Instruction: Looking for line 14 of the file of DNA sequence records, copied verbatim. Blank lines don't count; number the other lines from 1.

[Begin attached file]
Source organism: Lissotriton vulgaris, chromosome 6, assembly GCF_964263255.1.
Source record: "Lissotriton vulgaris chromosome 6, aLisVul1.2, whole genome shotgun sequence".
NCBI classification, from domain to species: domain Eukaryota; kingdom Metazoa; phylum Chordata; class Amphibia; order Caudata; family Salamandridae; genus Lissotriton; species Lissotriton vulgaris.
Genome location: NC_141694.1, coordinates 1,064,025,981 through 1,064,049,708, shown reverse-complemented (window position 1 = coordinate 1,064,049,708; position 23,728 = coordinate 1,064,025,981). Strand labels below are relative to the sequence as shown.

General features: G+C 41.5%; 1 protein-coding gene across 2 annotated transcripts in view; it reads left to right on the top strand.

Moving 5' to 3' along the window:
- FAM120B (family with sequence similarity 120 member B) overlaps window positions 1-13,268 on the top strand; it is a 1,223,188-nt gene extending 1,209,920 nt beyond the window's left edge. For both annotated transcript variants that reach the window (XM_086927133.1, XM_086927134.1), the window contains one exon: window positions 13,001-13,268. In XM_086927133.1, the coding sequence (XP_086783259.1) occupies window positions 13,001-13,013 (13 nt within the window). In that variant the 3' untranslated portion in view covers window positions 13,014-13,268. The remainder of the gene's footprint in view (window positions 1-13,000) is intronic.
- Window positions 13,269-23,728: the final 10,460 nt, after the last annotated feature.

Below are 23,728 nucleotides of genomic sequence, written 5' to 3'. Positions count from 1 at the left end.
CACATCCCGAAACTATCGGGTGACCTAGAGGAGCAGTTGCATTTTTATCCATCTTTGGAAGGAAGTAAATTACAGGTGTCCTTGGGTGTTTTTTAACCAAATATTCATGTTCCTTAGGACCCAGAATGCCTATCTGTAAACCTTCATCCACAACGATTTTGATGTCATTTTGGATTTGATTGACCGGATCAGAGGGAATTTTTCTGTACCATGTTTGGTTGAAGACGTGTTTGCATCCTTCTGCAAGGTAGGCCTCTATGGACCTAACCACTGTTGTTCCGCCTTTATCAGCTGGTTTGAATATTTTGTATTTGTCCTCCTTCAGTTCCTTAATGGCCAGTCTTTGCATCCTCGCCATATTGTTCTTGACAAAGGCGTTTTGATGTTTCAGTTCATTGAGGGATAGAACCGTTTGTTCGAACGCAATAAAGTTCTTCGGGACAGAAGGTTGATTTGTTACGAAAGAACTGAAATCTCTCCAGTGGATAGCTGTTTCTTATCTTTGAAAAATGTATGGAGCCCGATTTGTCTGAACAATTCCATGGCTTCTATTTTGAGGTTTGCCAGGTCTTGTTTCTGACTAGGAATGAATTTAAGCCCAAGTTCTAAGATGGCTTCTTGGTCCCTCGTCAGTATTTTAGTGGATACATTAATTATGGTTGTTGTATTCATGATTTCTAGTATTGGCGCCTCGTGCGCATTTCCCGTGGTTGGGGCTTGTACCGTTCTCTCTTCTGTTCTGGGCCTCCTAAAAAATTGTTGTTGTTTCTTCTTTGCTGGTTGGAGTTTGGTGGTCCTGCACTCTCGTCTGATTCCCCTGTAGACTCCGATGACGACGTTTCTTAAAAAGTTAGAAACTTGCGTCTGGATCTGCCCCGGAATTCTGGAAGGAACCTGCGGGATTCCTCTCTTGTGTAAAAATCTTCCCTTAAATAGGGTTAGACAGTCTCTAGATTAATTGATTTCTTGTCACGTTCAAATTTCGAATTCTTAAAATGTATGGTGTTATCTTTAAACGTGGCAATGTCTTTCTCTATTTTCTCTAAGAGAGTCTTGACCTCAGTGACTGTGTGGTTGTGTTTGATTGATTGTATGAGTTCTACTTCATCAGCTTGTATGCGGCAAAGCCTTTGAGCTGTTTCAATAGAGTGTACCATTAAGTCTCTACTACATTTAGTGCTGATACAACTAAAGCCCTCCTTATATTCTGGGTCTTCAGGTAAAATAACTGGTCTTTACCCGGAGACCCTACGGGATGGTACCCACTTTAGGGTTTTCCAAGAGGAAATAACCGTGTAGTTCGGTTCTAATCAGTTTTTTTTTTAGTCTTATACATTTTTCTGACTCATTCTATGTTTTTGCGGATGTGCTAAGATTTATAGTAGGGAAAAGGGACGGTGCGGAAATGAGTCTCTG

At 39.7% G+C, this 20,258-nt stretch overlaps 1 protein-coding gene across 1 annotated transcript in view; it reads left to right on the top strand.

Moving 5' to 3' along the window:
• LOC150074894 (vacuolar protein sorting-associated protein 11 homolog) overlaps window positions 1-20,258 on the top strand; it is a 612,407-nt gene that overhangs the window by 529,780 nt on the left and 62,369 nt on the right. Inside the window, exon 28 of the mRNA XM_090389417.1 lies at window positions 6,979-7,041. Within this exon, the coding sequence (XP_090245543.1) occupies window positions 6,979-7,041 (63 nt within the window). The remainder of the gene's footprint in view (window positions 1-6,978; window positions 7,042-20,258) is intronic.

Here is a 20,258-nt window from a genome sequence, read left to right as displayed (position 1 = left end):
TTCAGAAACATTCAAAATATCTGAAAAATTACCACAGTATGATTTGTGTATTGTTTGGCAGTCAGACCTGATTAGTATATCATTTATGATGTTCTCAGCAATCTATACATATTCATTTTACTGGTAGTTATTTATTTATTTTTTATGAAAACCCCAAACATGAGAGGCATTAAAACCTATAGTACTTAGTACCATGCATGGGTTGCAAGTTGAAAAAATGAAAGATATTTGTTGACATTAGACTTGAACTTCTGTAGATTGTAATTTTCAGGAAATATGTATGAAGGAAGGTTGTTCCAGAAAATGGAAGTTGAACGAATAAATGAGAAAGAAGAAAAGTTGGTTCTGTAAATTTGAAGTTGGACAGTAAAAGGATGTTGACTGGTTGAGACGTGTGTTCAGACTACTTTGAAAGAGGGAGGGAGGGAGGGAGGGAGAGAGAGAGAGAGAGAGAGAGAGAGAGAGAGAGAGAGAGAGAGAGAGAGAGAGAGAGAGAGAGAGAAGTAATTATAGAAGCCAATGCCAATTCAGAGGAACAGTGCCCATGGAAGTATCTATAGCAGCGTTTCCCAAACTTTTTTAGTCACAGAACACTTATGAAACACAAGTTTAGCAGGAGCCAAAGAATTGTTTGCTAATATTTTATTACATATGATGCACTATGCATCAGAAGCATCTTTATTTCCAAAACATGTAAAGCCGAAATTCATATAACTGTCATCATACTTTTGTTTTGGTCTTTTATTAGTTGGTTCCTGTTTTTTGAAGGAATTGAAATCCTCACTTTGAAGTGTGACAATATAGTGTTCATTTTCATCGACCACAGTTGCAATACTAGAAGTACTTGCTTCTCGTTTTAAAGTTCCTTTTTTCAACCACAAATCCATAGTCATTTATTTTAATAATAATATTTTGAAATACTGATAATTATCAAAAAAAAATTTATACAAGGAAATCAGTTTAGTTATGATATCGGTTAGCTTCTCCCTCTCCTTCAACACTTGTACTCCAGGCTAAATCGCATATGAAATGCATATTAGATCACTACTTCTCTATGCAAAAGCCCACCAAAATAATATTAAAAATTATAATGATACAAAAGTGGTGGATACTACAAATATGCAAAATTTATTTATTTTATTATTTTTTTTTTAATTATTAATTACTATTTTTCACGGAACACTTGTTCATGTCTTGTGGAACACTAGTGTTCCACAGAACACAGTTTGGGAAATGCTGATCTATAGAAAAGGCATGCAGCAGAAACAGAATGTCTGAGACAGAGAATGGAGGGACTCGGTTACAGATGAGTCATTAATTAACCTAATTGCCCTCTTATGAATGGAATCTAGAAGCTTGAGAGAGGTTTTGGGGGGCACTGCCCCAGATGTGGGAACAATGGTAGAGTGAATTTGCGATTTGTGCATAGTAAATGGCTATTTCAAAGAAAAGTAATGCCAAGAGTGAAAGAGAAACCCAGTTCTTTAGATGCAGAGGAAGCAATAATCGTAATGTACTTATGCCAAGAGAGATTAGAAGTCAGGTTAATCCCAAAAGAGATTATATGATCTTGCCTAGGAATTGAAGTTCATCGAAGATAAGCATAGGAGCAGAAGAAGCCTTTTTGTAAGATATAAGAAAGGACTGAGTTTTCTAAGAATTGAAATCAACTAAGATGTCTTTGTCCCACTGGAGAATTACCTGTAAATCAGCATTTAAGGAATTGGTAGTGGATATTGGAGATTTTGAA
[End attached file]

Here is a 20,258-nt window from a genome sequence, read left to right as displayed (position 1 = left end):